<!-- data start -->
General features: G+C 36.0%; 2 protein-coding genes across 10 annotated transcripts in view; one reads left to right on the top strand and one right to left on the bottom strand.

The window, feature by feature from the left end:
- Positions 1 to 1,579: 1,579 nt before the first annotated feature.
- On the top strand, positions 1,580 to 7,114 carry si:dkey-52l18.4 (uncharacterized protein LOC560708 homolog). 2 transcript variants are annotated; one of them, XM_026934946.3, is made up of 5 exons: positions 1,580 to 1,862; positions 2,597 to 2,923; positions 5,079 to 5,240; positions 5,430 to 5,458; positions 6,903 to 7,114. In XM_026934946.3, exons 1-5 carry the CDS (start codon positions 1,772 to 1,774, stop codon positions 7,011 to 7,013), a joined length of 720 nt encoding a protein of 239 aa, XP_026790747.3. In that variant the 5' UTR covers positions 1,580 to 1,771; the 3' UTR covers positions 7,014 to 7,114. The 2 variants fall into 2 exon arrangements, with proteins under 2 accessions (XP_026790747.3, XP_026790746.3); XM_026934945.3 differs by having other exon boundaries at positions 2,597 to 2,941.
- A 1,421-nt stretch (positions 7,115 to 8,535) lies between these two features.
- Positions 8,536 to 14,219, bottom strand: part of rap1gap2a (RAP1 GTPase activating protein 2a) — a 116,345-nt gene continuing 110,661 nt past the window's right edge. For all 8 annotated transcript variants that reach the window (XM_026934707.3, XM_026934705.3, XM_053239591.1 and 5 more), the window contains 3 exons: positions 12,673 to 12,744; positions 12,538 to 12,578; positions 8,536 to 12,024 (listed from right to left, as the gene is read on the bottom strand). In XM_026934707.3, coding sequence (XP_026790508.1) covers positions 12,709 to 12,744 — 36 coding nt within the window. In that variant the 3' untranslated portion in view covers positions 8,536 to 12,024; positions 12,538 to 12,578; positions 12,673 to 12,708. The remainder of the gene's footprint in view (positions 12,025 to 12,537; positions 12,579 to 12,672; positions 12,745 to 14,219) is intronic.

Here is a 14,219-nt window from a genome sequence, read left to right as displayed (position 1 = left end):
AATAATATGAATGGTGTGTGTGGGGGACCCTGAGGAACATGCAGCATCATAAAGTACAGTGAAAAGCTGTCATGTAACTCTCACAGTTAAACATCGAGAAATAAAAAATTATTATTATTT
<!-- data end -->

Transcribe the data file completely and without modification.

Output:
General features: G+C 36.0%; 2 protein-coding genes across 10 annotated transcripts in view; one reads left to right on the top strand and one right to left on the bottom strand.

The window, feature by feature from the left end:
- Positions 1 to 1,579: 1,579 nt before the first annotated feature.
- On the top strand, positions 1,580 to 7,114 carry si:dkey-52l18.4 (uncharacterized protein LOC560708 homolog). 2 transcript variants are annotated; one of them, XM_026934946.3, is made up of 5 exons: positions 1,580 to 1,862; positions 2,597 to 2,923; positions 5,079 to 5,240; positions 5,430 to 5,458; positions 6,903 to 7,114. In XM_026934946.3, exons 1-5 carry the CDS (start codon positions 1,772 to 1,774, stop codon positions 7,011 to 7,013), a joined length of 720 nt encoding a protein of 239 aa, XP_026790747.3. In that variant the 5' UTR covers positions 1,580 to 1,771; the 3' UTR covers positions 7,014 to 7,114. The 2 variants fall into 2 exon arrangements, with proteins under 2 accessions (XP_026790747.3, XP_026790746.3); XM_026934945.3 differs by having other exon boundaries at positions 2,597 to 2,941.
- A 1,421-nt stretch (positions 7,115 to 8,535) lies between these two features.
- Positions 8,536 to 14,219, bottom strand: part of rap1gap2a (RAP1 GTPase activating protein 2a) — a 116,345-nt gene continuing 110,661 nt past the window's right edge. For all 8 annotated transcript variants that reach the window (XM_026934707.3, XM_026934705.3, XM_053239591.1 and 5 more), the window contains 3 exons: positions 12,673 to 12,744; positions 12,538 to 12,578; positions 8,536 to 12,024 (listed from right to left, as the gene is read on the bottom strand). In XM_026934707.3, coding sequence (XP_026790508.1) covers positions 12,709 to 12,744 — 36 coding nt within the window. In that variant the 3' untranslated portion in view covers positions 8,536 to 12,024; positions 12,538 to 12,578; positions 12,673 to 12,708. The remainder of the gene's footprint in view (positions 12,025 to 12,537; positions 12,579 to 12,672; positions 12,745 to 14,219) is intronic.

Here is a 14,219-nt window from a genome sequence, read left to right as displayed (position 1 = left end):
AATAATATGAATGGTGTGTGTGGGGGACCCTGAGGAACATGCAGCATCATAAAGTACAGTGAAAAGCTGTCATGTAACTCTCACAGTTAAACATCGAGAAATAAAAAATTATTATTATTT